Nasa satellite images have shown the huge expansion of China's solar power plant in the Gobi Desert.
The images from Nasa's Advanced Land Imager (ALI) on the Earth Observing-1 satellite were taken in 2012 and 2015 – showing how the plant has tripled in size over the past three years.
The Gobi Desert, in north-western Gansu Province is ripe for development of solar energy, with sunlight and land both abundant resources.
Construction began on China's first large-scale solar power station in 2009 and in 2014 it was believed to be producing 5.2 gigawatts of energy. It is thought China's National Energy Administration is aiming to increase the capacity by an additional 0.5 gigawatts by 2015.
China is aiming to curb its emissions within 15 years and plans to increase its use of non-fossil fuel energy to 20% by 2030, with solar power one of the key drivers.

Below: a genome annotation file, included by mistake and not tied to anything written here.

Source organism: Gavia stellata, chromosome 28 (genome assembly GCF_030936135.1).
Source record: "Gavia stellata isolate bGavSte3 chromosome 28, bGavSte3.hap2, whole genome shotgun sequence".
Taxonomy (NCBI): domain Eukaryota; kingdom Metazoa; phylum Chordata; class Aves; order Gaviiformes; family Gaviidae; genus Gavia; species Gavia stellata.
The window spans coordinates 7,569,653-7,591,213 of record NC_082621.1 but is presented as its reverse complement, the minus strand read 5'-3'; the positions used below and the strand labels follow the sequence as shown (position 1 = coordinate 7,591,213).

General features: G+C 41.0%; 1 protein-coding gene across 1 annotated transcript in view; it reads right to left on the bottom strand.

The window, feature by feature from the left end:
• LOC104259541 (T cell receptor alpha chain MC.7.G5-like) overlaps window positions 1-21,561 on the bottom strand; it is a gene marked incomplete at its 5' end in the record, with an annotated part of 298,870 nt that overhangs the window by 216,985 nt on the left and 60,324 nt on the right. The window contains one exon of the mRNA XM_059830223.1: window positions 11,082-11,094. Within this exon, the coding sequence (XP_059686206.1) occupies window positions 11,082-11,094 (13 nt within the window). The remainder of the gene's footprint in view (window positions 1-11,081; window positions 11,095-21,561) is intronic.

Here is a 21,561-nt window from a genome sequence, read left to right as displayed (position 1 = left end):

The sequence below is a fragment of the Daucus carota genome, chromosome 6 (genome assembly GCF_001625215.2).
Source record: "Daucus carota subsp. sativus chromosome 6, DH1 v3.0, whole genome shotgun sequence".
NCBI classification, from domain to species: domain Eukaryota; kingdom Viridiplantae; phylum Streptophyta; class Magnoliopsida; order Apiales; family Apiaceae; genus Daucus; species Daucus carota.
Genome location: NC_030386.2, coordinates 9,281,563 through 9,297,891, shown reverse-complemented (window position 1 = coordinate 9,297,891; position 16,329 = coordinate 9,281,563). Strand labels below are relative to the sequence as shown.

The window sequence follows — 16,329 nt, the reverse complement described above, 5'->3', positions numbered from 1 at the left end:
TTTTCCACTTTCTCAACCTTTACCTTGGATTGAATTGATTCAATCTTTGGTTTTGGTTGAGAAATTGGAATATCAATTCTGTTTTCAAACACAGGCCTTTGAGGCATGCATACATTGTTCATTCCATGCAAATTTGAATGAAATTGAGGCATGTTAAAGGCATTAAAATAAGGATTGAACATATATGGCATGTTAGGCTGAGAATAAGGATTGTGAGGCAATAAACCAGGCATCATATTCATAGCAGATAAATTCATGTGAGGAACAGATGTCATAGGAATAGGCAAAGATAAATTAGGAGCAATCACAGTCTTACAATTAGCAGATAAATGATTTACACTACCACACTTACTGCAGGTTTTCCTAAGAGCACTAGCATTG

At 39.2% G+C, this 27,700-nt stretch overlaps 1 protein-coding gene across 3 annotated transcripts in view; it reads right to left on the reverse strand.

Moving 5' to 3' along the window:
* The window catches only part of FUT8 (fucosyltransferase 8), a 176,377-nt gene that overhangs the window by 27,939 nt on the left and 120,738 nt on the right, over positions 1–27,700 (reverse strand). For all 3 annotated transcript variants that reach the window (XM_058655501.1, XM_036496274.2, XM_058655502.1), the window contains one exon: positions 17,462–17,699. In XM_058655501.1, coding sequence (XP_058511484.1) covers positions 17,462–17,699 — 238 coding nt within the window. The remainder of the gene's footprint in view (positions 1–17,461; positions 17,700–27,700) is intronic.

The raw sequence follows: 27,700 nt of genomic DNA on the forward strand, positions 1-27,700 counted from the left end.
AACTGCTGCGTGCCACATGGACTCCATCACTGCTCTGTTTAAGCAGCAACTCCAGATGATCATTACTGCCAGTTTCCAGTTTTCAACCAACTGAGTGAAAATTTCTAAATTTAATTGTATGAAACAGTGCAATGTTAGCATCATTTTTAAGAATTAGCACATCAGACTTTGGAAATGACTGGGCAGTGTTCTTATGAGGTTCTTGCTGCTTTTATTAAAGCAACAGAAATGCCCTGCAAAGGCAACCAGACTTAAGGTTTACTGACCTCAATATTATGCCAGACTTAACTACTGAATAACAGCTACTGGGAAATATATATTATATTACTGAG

Nasa said in a statement: "Across the entire country, total installed capacity in 2014 was 28.05 gigawatts, according to PV Magazine. Of that, more than 10 gigawatts were newly added capacity in 2014, which led to a 200% increase in the kilowatt-hours of electricity produced via solar over the year before.
"And already in the first quarter of 2015, China is reported to have installed more than five gigawatts of new capacity."
According to Reuters, Chinese Premier Li Keqiang pledged to curb emissions at a meeting with French President Francois Hollande, formalising the country's commitment to help create a UN climate deal in 2015.
He said: "China's carbon dioxide emission will peak by around 2030 and China will work hard to achieve the target at an even earlier date."